Teaching Points: “Drugs in U.S. History”

Around the beginning and end of every semester (summer included), we feature syllabi, instructional materials, and instructor reflections on courses related to topics of interest to Points readers. Below, you’ll find the syllabus for “Drugs in U.S. History,” a summer course taught this year by Kyle Bridge at the University of Florida. In a few weeks, like those who came before him, he will publish a reflection on Points, thoroughly detailing the progression of the course, from planning, assigning, and evaluating student work to connecting themes developed in class to his own research. Stay tuned!

AMH 3931: Drugs in United States History

Instructor: Kyle Bridge (kbridge@ufl.edu)

Course meets: [redacted]

Office hours: [redacted]

Course objectives: Upon successful completion of this course, students will understand the complex role played by drugs in American society, beginning with the construction of drug debates and the evolving definitions of key concepts like “drug” or “addiction.” They will be able to identify and explain historical contexts of drug use, to critically analyze cultures of control that have developed around different substances (including in the criminal justice system but also the addiction treatment field), and to articulate and assess challenges to those cultures through measures including drug legalization, medicalization, and harm reduction. Continue reading →

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Hot Take: Dr. Oz Defends Medical Marijuana on “Fox & Friends”

Anyone tuning in to Fox & Friends this week was treated to an awkward moment courtesy of Dr. Oz, when he went off-script after plugging his upcoming interview with Ivanka Trump and launched into an impassioned defense of medical marijuana.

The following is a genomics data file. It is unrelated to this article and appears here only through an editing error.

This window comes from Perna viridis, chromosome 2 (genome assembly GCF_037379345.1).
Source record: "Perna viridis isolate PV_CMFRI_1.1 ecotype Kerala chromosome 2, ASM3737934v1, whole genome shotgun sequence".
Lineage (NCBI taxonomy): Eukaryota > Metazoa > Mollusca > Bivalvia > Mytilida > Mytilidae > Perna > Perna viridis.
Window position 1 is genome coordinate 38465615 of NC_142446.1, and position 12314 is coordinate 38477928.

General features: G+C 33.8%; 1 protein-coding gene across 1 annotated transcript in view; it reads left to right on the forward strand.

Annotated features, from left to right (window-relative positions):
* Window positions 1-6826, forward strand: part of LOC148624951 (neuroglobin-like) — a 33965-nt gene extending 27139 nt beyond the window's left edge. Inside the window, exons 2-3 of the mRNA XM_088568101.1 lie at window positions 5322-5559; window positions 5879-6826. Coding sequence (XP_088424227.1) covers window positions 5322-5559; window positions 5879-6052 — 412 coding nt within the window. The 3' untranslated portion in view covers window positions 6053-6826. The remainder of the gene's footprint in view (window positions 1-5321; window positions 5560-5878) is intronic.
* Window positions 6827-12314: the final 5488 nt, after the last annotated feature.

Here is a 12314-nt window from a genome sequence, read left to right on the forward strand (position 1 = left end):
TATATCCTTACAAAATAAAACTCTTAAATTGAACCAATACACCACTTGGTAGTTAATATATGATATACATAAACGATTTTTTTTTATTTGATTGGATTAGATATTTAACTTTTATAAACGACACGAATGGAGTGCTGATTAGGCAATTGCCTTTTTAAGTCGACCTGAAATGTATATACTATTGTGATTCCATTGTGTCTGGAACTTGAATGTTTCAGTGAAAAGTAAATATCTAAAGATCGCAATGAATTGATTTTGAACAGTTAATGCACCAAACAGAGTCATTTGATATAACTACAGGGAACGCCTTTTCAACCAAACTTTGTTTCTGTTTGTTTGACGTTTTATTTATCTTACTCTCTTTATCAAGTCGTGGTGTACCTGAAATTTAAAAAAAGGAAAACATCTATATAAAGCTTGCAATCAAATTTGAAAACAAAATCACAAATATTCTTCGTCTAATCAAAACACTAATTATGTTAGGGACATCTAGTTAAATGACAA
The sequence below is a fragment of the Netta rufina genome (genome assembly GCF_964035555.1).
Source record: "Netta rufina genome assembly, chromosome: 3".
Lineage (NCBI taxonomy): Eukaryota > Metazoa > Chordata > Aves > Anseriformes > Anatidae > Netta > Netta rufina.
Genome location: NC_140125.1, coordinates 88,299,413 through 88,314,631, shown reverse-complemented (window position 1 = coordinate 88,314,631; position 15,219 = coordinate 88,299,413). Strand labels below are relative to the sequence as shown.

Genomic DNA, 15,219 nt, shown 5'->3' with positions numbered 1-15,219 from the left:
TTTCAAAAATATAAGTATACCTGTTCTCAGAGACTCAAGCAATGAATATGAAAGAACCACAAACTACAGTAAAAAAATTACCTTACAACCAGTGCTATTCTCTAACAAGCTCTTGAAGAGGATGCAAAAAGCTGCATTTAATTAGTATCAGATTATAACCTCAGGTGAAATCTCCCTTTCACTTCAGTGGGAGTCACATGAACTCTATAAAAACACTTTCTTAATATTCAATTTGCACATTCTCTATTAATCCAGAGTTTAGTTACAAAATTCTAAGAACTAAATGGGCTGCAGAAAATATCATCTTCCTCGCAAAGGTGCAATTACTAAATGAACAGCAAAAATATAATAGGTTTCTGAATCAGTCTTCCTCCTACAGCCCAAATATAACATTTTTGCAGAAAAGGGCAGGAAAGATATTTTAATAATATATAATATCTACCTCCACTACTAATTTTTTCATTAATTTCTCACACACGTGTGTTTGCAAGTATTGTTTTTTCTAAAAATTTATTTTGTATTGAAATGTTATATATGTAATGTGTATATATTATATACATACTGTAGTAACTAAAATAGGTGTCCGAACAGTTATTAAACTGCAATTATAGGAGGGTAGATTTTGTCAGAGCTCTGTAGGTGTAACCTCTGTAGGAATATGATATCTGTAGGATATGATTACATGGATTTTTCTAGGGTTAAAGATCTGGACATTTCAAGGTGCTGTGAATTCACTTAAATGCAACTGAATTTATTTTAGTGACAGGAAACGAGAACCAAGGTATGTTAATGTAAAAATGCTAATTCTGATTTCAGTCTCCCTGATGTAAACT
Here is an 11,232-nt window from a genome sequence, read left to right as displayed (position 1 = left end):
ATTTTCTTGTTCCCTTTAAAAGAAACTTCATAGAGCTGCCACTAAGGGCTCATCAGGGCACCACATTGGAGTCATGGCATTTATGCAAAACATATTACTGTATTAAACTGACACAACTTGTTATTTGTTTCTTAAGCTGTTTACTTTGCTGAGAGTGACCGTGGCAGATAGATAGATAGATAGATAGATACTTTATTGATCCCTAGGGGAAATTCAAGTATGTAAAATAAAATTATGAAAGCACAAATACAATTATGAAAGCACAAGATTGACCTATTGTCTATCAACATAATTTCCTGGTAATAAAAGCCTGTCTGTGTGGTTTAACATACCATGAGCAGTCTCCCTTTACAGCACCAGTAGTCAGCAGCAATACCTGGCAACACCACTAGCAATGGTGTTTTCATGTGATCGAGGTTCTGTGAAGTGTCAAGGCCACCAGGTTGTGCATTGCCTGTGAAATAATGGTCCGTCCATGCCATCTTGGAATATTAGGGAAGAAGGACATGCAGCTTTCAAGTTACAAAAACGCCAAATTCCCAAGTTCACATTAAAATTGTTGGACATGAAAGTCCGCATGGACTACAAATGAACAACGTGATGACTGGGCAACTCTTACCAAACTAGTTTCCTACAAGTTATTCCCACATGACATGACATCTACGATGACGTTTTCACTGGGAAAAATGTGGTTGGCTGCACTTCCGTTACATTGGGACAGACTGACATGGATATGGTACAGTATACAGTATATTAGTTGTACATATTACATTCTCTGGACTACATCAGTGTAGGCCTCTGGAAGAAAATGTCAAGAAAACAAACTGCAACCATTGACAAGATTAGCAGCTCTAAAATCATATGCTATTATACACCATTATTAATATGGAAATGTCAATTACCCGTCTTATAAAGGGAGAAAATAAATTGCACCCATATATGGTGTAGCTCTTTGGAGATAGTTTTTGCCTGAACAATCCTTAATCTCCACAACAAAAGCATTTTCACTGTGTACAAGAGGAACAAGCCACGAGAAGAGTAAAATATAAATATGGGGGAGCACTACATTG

“Can I ask you one thing? I talked about the opioid epidemic, but the real story is the hypocrisy around medical marijuana. And just really quickly, medical marijuana – people think it’s a gateway drug to narcotics but it may be the exit drug to get us out of the narcotic epidemic. But we’re not allowed, we’re not allowed to study it, because it’s a schedule I drug. And personally, I believe it could help.”

“Wow,” co-host Steve Doocy intoned, visibly tense. “Hadn’t heard that before.” He reminded viewers to watch Oz’s show and cut to commercial break, clearly wishing the cardiologist had taken co-host Brian Kilmeade’s cue to end the segment twenty seconds prior. Continue reading →

Big Nicotine, Part II: Addiction and the “Cult of Pharmacology”

Last month, the U.S. Food and Drug Administration announced its intention to lower the nicotine content of cigarettes to, ideally, “minimally or nonaddictive” levels. Public health advocates celebrated the decision; on the other hand, Big Tobacco investors began dumping shares at the prospect of supplying an ever-more-elastic demand.

Cigarette critics and capitalists alike belong to what Richard DeGrandpre calls the “cult of pharmacology,” a system of belief that dominates American drug discourse. Rooted in modernist faith in understanding the world through scientific approach, by the early twentieth century many considered drug experience to be a straightforward process of brain and body chemistry, without regard for concepts we might recognize today as set and setting. Historically contingent forces divide drugs into “angel” and “demon” categories, but their effects are similarly reduced to biological mechanism: “‘soul’ was reinterpreted as ‘mind,’ and ‘spirit’ was reinterpreted as ‘biochemistry.’”

But cults are given to blind faith, so it is worth considering the extent to which substances are to blame for problem use. Continue reading →

Episode 6 of Pointscast Now Available!

On the latest episode of Pointscast, the first, best, and only podcast of the Points blog, hosts Alex Tepperman and Kyle Bridge offer their thoughts on the ways domestic and international drug use are portrayed in American media. But first, for months listeners have been submitting questions for our expert Q&A series. Kyle opens the episode by asking Bob Beach (blbeach@suny.edu), a doctoral candidate at SUNY Albany and frequent Points contributor who studies cannabis use and policy before the 1937 Marijuana Tax Act, a simple question from a curious listener: why is weed illegal?